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Originally posted by roadgravel
reply to post by Valhall
I have to agree. There is a reasonable solution but it seems the city in control isn't going to look for it as it is easier to just throw up hands and say 'no can do'.
It is said the officials are working on another plan. Stall another another week or two and it will solve itself. Wonder if the residents are rethinking their vote for the city officials.
The American Red Cross would be overwhelmed by a natural catastrophe or terrorist attack in key U.S. cities, a government survey says. The Red Cross and other disaster relief charities aren't prepared to meet projected mass casualty needs from a major disaster in such cities as Washington, New York, Los Angeles and Miami, the nonpartisan Government Accountability Office said in a study released Thursday. The non-profit organizations have federal responsibilities for assisting the government in feeding and sheltering victims. The report further criticized the Federal Emergency Management Agency for not clearly explaining the roles each should play in a disaster, The Washington Post reported. While spending about $80 million upgrading its equipment, the Red Cross, the nation's largest disaster relief organization, plunged into debt to provide aid after Hurricanes Gustav and Ike. In an unusual step, it asked the U.S. Congress for $150 million in emergency funding.
The Robert E. Shope Laboratory is located in the Keiller Building on the sprawling University of Texas Medical Branch campus in Galveston. The basement of the Keiller Building flooded during the storm, but UTMB reports there was no loss of biocontainment or biosecurity. All labs were decontaminated and secured prior to the storm, with all infectious agents stored in proper containers, according to UTMB. However, UTMB's statement contradicts claims by state and federal officials that the lab's pathogens were destroyed before Ike hit. For example, Texas Gov. Rick Perry's spokesperson told CNN that the lab's pathogens were purposely destroyed before the staff evacuated the facility. Officials with the Department of Homeland Security also told the network dangerous materials were destroyed. CNN reported on questions about the pathogen destruction claims raised by an unnamed former UTMB student who worked at the lab. She said she would be surprised if all of the pathogens had been destroyed, since some of them are rare and very valuable -- though she did note that the lab was designed to withstand hurricanes:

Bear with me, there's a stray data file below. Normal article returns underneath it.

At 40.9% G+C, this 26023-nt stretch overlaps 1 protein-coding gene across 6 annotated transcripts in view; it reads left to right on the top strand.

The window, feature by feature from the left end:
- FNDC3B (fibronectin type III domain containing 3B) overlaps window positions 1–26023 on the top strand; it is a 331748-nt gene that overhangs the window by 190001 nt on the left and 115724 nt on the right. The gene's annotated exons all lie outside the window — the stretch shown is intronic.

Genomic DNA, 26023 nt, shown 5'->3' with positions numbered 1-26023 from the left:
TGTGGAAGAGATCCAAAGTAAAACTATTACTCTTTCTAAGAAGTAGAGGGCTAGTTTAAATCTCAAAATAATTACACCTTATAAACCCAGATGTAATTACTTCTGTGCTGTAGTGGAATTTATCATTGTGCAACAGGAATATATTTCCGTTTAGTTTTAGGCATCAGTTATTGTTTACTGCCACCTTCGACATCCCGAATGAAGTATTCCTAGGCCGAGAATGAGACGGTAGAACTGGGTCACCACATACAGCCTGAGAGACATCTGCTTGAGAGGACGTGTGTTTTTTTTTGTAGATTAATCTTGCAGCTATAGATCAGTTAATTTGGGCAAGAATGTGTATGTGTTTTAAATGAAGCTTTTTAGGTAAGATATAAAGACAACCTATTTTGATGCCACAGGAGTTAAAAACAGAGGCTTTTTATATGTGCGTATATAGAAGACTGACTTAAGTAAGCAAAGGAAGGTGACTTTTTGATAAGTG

But there have been security problems at the Shope lab before. In January of this year, for example, the lab was temporarily shut down after an internal security door failed twice. The door was in a lab holding mice that had been exposed to the deadly and highly contagious bird flu virus.